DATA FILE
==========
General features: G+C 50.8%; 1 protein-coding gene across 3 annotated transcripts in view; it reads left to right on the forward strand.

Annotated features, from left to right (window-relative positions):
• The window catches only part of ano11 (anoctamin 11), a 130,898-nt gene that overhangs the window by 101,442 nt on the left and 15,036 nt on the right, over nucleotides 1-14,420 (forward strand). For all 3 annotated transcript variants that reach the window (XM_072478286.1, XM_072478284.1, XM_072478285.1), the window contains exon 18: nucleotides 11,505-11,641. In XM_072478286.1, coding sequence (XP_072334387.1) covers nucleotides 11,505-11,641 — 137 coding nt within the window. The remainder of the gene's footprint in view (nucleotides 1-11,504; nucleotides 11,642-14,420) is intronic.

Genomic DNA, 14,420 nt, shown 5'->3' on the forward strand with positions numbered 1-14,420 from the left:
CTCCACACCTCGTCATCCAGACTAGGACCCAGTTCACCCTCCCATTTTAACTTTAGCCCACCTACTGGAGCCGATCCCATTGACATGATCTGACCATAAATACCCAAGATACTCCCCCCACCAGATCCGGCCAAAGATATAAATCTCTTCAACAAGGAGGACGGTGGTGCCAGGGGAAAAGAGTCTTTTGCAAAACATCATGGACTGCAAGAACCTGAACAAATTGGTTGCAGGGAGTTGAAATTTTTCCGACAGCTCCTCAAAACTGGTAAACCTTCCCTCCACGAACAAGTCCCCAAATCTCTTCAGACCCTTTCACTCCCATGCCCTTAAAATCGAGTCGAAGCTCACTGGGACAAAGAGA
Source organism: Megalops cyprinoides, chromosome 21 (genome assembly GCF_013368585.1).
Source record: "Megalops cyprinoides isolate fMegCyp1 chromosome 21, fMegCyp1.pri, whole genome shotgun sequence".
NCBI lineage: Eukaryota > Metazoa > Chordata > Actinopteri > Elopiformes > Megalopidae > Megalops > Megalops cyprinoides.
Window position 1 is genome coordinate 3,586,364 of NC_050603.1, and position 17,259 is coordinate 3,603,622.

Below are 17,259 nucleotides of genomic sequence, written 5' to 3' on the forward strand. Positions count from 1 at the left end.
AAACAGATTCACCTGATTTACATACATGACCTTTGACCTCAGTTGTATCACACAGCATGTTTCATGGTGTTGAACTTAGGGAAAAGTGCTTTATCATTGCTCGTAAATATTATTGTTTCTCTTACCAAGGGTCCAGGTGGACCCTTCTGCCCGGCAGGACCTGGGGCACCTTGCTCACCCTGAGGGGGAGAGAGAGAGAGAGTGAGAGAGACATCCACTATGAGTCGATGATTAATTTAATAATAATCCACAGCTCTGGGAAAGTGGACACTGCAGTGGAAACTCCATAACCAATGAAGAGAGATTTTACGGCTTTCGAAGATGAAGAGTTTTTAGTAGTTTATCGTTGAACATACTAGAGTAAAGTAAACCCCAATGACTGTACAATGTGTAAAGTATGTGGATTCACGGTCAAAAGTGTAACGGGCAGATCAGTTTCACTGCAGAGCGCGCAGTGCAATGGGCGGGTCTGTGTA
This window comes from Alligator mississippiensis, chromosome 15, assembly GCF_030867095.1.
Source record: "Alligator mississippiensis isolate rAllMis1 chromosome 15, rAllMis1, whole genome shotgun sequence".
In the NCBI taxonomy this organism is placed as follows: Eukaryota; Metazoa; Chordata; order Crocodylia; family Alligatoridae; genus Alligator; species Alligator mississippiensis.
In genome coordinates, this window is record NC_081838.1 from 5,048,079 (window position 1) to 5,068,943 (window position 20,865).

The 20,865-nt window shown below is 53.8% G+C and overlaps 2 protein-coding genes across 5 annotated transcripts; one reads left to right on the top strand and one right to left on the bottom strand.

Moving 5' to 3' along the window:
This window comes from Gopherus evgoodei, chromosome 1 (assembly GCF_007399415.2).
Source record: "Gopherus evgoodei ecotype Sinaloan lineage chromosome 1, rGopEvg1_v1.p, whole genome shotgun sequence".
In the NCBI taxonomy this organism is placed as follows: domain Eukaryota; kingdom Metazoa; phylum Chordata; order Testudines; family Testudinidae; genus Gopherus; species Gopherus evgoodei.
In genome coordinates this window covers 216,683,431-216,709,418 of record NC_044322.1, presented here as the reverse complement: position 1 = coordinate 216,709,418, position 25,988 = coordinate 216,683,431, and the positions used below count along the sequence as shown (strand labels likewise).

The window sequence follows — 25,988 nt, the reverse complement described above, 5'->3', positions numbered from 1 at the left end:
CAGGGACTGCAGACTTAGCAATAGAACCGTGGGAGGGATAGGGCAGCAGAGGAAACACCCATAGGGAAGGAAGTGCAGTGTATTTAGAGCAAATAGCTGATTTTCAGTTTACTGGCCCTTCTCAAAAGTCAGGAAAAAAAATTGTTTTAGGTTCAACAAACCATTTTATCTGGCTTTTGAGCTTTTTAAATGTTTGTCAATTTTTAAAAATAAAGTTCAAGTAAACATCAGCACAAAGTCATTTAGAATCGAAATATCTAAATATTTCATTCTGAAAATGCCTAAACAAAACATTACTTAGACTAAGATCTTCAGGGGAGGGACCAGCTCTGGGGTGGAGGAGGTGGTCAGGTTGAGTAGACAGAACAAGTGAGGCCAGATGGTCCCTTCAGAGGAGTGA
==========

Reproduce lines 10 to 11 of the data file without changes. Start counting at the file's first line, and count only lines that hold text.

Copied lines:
Below are 17,259 nucleotides of genomic sequence, written 5' to 3' on the forward strand. Positions count from 1 at the left end.
AAACAGATTCACCTGATTTACATACATGACCTTTGACCTCAGTTGTATCACACAGCATGTTTCATGGTGTTGAACTTAGGGAAAAGTGCTTTATCATTGCTCGTAAATATTATTGTTTCTCTTACCAAGGGTCCAGGTGGACCCTTCTGCCCGGCAGGACCTGGGGCACCTTGCTCACCCTGAGGGGGAGAGAGAGAGAGAGTGAGAGAGACATCCACTATGAGTCGATGATTAATTTAATAATAATCCACAGCTCTGGGAAAGTGGACACTGCAGTGGAAACTCCATAACCAATGAAGAGAGATTTTACGGCTTTCGAAGATGAAGAGTTTTTAGTAGTTTATCGTTGAACATACTAGAGTAAAGTAAACCCCAATGACTGTACAATGTGTAAAGTATGTGGATTCACGGTCAAAAGTGTAACGGGCAGATCAGTTTCACTGCAGAGCGCGCAGTGCAATGGGCGGGTCTGTGTA